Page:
What was your highlight of the Deloraine Craft Fair?

What’s your favourite nut?

Is it more stressful being engaged, married, single or divorced?

What Tassie food should be on the menu for Prince Charles’ visit?

Send little Leo your best wishes.

Are country shows going to survive? How should they adapt?

Has the Lance Armstrong drug scandal shaken your belief in the sport?

What Launceston landmarks should be on a Tasmanian Monopoly board and why?

Why don’t more Tasmanians live in the city?

Are you a whisky drinker? How do Tassie drops compare with the best?

On the app

(These assignments are on the Examiner iPhone app)

– Sunday People: Win great prizes – send us a pic of you, friends and family out and about!

-Movember: Send us a photo of your mo for a chance to win a carton of Boag’s Premium.

-Get Crafty: Send us a photo of something you have made yourself.

Photo sent in by Christine Fahey.

”Robyn Wilson married Adrian at the beautiful Strathmore Homestead past Evandale.” Photo sent in by Adrian Wilson.

Photo sent in by Cam.

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Photo sent in by Melissa.

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The scene on Saturday night. Picture: Gary Sissons Picture: Channel 7
Nanjing Night Net

The aftermath. Picture: Wayne Hawkins

Emergency services people at the scene. Picture: Wayne Hawkins

The aftermath. Picture: Wayne Hawkins

The aftermath. Picture: Wayne Hawkins

The aftermath. Picture: Wayne Hawkins

The aftermath. Picture: Wayne Hawkins

The aftermath. Picture: Wayne Hawkins

TRAIN services on the Cranbourne line will be disrupted for five days or more following a fatal crash at a Dandenong South level crossing yesterday.

The police major collision unit is still investigating the crash, which happened about 11.40am when a prime mover loaded with fruit and vegetables and the leading carriage of a Cranbourne-bound train collided at the Abbotts Road level crossing.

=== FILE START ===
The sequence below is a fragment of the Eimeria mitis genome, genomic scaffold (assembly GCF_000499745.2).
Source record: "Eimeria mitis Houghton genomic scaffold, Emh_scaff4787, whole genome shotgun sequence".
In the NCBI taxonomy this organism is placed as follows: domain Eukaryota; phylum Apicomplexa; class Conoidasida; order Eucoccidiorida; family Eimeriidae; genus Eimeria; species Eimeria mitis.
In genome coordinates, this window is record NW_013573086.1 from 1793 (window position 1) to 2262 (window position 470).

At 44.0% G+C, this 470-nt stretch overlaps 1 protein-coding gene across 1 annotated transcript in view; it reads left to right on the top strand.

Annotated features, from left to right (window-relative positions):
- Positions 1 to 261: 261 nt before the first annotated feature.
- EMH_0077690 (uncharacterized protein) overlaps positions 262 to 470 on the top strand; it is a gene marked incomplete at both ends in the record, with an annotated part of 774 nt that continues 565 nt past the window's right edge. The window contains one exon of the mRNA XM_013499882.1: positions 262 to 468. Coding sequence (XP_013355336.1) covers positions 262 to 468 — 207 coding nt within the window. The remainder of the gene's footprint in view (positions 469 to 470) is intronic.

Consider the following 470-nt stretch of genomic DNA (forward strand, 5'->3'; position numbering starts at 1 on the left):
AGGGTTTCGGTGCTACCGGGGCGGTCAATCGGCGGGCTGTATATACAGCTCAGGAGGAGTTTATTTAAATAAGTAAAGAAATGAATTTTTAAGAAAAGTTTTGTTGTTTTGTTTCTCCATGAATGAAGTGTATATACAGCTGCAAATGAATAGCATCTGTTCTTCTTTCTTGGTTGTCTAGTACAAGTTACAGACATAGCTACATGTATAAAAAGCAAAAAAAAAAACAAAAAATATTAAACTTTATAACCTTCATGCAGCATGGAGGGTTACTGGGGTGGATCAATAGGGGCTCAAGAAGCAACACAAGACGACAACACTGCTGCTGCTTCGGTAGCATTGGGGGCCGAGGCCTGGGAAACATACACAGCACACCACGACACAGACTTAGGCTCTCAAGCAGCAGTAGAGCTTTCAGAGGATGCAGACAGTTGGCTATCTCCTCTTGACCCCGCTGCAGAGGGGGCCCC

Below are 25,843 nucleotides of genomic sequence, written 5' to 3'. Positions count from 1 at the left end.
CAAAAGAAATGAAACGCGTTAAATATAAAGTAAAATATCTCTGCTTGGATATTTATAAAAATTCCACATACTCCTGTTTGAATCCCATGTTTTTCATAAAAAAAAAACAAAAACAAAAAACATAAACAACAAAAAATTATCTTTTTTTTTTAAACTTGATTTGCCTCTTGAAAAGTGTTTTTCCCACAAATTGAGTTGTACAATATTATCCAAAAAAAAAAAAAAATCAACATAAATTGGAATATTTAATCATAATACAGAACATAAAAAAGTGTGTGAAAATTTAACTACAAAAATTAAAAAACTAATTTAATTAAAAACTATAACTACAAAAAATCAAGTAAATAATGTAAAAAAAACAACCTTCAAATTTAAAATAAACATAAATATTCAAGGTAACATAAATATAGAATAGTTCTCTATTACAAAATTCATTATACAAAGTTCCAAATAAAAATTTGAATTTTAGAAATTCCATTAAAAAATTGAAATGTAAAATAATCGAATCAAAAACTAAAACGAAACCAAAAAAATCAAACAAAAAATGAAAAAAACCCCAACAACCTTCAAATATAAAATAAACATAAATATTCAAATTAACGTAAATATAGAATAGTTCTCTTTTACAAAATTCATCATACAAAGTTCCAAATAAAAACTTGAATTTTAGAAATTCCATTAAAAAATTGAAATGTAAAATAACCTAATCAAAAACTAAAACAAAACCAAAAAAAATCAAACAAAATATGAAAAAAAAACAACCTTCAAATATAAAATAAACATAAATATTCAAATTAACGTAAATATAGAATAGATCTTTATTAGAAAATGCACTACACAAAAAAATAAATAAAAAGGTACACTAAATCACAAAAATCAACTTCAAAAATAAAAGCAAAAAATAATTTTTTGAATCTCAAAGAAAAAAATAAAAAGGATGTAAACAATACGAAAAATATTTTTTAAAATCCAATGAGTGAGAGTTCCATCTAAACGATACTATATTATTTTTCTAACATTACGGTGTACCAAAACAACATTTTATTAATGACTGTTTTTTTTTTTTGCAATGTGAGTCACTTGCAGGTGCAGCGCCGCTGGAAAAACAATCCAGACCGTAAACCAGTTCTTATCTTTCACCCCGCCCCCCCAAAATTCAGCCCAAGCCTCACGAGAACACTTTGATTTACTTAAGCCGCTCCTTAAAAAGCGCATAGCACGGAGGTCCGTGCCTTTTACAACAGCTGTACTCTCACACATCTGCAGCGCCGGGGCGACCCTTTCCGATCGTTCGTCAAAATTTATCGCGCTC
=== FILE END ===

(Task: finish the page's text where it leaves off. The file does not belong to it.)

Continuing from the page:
One train passenger, a 43-year-old Cranbourne West man, diedfrom a heart attack after the crash and at least 10 others were treated for injuries.

SEE: ‘Joy ride’ turns into trauma.

SEE: Truck appeared to crash into gates.

CLICK HERE for our gallery of the tragic aftermath.

CLICK HERE for our gallery from Saturday night.

CLICK HERE for more images from the crash site.

The train driver, a 30-year-old man from Gisborne, suffered head injuries and was stillin The Alfred hospital on Sunday morning.

Police would not identify the dead man or give further details about him as they were still notifying his family.

Several passengers got off the train afterthe crash and left the scene.

Police are appealing for those people to come forward and give statements about the collision.

Four carriages of the Cranbourne-bound train were derailed, one flipping sideways from the tracks.

Buses will replace train services between Cranbourne and Dandenong during the line closure. Public Transport Victoria is advisingpassengers to allow extra time for their journeys. The Abbotts road crossing was closed to traffic today.

Metro Trains chief executive Andrew Lezala said the railway line and the level crossing were all damaged. There were about 30 passengers on the train. He said the Cranbourne line could take days to clear before work could begin on replacing damaged sleepers and overhead lines.